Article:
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PROSPECT PROFILE: Francesco Pinelli

The versatile Kitchener Rangers forward could outperform his rank as Central Scouting's 15th-best North American skater from a short but impactful 2020-21 campaign

by Jamie Umbach /

The 2021 National Hockey League Draft will be held virtually from July 23-24. The Edmonton Oilers hold five picks in the Draft, beginning with the 20th-overall selection. Stay tuned to from now until the event for consistent coverage.

EDMONTON, AB - Two titles in a pandemic-shortened season is nothing to scoff at; neither is the repertoire of Kitchener Rangers forward Francesco Pinelli.

The 15th-ranked North American skater by NHL Central Scouting showed similar flexibility navigating the lack of a 2020-21 OHL season to that of his own on-ice skillset as an intelligent two-way and special-teams contributor with exceptional hockey sense.

The benefits could show at Friday's Draft for Pinelli in a selection ceremony ripe with risk and reward for general managers and scouting departments around the NHL - including those of the Edmonton Oilers ­- with less data and in-person observations to go off than seasons prior.

A high hockey IQ, excellent positional play and work ethic affords Pinelli plenty of ability as a defensively sound player in his own end cutting off passes and winning puck battles.

"He has the small-area skills to make checkers miss and the vision to make plays off the flank and under pressure," said The Athletic NHL Prospect Writer Corey Pronman. "He competes well enough to win puck battles even if he's not overly physical." 

The strength of his skating ability comes from his direct approach of driving at defenders when attacking the offensive zone in transition, taking shots off the rush and showing that innate hockey sense to make quick passes to teammates and occupy the right areas when not in possession.

"He may not be real explosive off the mark, but he's super slippery and deceptive, especially with the puck," Rangers GM and head coach Mike McKenzie said to The Athletic's Scott Wheeler.

"His strength is his offensive ability: his shooting, his scoring ability, the accuracy of his shot, his hockey sense. He's a really smart player who understands the game and really knows where to go to create offence," McKenzie said. 

Pinelli also boasts the talent to play centre or on the wing, with the latter of which not being his natural position and taking up the bulk of his duties during a rookie 2019-20 OHL campaign with the Rangers of 18 goals and 41 points in 59 games.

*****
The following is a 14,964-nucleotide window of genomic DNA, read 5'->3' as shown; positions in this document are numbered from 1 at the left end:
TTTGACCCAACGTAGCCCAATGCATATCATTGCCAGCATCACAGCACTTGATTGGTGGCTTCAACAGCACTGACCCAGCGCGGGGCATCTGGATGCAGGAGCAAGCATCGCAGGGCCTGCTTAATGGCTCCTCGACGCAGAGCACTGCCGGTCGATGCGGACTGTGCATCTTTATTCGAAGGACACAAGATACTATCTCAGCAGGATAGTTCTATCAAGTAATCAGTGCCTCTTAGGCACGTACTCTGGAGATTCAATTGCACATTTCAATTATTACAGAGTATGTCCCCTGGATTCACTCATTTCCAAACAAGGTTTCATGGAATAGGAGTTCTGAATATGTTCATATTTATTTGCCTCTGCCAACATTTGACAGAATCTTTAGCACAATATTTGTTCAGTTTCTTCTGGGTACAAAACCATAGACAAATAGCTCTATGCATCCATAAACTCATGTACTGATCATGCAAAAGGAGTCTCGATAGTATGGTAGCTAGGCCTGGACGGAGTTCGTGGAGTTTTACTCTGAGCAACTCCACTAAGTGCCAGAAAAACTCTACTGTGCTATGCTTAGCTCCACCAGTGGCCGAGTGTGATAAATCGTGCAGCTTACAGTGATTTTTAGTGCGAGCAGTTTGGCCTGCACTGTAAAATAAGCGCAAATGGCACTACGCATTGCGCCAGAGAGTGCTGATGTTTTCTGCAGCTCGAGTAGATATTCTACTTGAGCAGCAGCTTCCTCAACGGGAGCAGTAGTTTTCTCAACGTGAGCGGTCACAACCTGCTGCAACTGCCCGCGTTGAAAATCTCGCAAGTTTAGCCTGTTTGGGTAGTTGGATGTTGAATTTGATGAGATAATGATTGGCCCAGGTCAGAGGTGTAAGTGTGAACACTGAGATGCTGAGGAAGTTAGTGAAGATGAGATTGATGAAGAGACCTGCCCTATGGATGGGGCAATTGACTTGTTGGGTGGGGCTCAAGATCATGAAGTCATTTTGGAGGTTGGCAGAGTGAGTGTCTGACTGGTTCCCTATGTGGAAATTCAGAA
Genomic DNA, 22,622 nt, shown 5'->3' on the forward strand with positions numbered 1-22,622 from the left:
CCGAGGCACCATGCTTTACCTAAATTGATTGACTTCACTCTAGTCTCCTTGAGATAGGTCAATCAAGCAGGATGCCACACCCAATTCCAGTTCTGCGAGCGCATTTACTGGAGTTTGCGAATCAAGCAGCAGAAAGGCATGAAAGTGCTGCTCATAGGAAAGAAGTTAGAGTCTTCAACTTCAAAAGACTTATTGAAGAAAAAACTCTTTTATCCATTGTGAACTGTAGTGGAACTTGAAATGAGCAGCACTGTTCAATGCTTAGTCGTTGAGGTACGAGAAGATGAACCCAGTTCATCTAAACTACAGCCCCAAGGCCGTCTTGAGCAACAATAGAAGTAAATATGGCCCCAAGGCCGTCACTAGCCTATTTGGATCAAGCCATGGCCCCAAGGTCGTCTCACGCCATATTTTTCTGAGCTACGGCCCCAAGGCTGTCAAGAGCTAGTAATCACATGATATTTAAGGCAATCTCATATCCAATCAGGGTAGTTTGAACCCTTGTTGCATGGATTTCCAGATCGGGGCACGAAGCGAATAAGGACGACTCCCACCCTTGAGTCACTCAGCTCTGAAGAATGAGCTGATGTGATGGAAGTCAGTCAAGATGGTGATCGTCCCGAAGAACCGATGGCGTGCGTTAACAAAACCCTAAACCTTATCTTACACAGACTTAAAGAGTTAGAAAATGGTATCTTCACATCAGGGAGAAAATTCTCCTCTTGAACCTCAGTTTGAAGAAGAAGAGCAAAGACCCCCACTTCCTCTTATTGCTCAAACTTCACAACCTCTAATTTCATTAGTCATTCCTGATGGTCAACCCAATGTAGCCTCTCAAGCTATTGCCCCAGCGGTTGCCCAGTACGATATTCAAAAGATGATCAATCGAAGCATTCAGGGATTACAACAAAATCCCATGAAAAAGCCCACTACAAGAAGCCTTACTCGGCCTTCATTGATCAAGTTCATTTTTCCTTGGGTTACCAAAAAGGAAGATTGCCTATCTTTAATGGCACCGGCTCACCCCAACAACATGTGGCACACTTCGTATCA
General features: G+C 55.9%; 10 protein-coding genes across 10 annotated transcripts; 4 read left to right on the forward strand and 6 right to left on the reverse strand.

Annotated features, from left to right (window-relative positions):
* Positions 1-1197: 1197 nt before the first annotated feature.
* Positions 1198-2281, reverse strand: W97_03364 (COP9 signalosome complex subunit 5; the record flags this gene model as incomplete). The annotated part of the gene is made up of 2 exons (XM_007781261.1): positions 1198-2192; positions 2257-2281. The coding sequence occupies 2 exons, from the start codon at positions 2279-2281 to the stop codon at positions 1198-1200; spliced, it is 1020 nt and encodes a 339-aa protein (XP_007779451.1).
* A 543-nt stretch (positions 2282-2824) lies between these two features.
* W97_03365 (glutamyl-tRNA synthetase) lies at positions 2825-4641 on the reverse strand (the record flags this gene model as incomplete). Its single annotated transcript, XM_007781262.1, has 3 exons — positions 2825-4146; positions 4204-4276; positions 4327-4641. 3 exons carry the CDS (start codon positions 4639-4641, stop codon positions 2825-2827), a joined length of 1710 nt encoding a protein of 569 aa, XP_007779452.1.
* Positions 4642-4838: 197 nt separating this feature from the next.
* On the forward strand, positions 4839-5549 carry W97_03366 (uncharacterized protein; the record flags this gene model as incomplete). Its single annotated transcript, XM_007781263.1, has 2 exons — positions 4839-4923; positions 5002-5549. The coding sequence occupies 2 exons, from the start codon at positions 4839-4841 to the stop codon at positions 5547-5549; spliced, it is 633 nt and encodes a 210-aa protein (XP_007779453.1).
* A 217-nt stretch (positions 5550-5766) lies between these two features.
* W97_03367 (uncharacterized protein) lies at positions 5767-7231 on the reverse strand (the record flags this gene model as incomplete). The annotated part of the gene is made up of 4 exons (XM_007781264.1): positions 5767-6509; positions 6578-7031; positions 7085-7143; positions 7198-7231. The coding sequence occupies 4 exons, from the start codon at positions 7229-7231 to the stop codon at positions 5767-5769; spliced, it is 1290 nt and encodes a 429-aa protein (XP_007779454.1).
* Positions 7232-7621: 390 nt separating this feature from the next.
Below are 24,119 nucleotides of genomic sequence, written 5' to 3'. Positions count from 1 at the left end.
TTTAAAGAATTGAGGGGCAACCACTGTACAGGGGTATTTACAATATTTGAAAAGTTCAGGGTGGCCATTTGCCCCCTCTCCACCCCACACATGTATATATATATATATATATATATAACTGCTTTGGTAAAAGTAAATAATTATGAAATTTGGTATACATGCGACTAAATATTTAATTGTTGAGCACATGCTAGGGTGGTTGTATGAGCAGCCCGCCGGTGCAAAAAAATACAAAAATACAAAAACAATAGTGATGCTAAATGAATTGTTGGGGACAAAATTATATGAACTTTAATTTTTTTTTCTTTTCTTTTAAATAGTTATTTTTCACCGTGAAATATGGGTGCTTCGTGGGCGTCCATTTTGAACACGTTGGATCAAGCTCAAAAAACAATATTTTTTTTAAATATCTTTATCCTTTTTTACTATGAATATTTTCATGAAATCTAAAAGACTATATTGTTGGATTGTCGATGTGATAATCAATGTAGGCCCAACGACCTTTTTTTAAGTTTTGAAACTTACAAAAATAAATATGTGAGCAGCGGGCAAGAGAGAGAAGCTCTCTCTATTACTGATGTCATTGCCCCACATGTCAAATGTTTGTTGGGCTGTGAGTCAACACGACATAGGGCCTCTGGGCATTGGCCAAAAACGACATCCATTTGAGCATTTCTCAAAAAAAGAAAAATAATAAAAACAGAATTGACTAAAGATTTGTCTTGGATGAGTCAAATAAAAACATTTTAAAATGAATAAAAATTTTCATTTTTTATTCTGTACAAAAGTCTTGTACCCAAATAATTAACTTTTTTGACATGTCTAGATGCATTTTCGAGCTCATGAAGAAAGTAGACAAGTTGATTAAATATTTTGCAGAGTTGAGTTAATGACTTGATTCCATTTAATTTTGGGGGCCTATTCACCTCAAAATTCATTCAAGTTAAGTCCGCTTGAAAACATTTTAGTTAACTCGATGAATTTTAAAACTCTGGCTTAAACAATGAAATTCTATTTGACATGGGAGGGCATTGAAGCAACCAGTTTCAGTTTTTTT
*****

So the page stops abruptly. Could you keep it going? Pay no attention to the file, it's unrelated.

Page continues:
"We always have the mentality, especially with our first-round picks, that we want them to show us they can't do it rather than they can do it," added McKenzie.

"That was one thing we talked to him about right away was really giving him a chance to play with some older guys in our top group. And he just ran with it." 

The impressive total put him third for points for under-17 talent to only 2022-eligible standout Shane Wright (60) and fellow 2021 draft-eligible prospect Mason McTavish (42). 

Pinelli garnered extra game time in Europe during the OHL shutdown with Slovenian side HDD Jesenice, where he'd tally five goals and 11 points in 13 games in the Alps Hockey League - a professional circuit consisting of teams scattered through Slovenia, Austria and Italy. The six-foot, 185-pound forward would play two more playoff games for Jesenice in the Slovenian Hockey League, scoring one goal, as the side earned its fourth domestic title in seven seasons.

He would not have time for celebrations, however, as he was back on North American soil in Plano, Texas to play a key role in Canada's National Men's Under-18 Team's first gold medal at the IIHF World Under-18 Championship since 2013.

Pinelli was slotted back into his natural centre position by Team Canada head coach Dave Barr and finished tied for seventh in tournament scoring with four goals and 11 points in seven games, including a hat-trick Player of the Game performance in Canada's final round-robin matchup against Switzerland that saw him bury two rebounds, a powerful wrister, and record an assist.

"He cares," Barr said post-game. "He's a good, skilled player who cares about what he's doing for the team, how he's affecting things. He's always willing to try to do what we're asking him. He understands the role of centremen - in d-zone coverage when it's in our zone - and the importance of what his role will be." 

A less than stellar defensive game from Pinelli and his country in the prior contest against Latvia, where its forecheck smothered Canada for most of the game despite the 4-2 result, made the response that much more impressive.

"I stayed focused, I stayed positive, and if coach called on me today, I was ready to play," said Pinelli. "I just came out, skated well, moved pucks, and my mindset was a good one going into this game."

Pinelli is expected to return to Kitchener next season with high expectations as an important centre in the club's top-six, but where he goes in the Draft - and what NHL team takes a chance on him from what they've seen in limited sample sizes - remains in question. 

"It's our job to, as a scout and as an organization, go out and find these players - whether you're playing right now or not," said Oilers Director of Amateur Scouting Tyler Wright. "If that means you go through the Draft or get taken later in the rounds, everybody wants to be as high as you possibly can go, but this doesn't define you as a player or as a person. This is just the starting process.

"Everybody that we're picking hits a criterion for us, and now it's our responsibility to make sure we give them all the resources to be able to exploit that. To become a better, physically and mentally, player and get them ready for the Edmonton Oilers."

Images courtesy of the Kitchener Rangers of the Ontario Hockey League.

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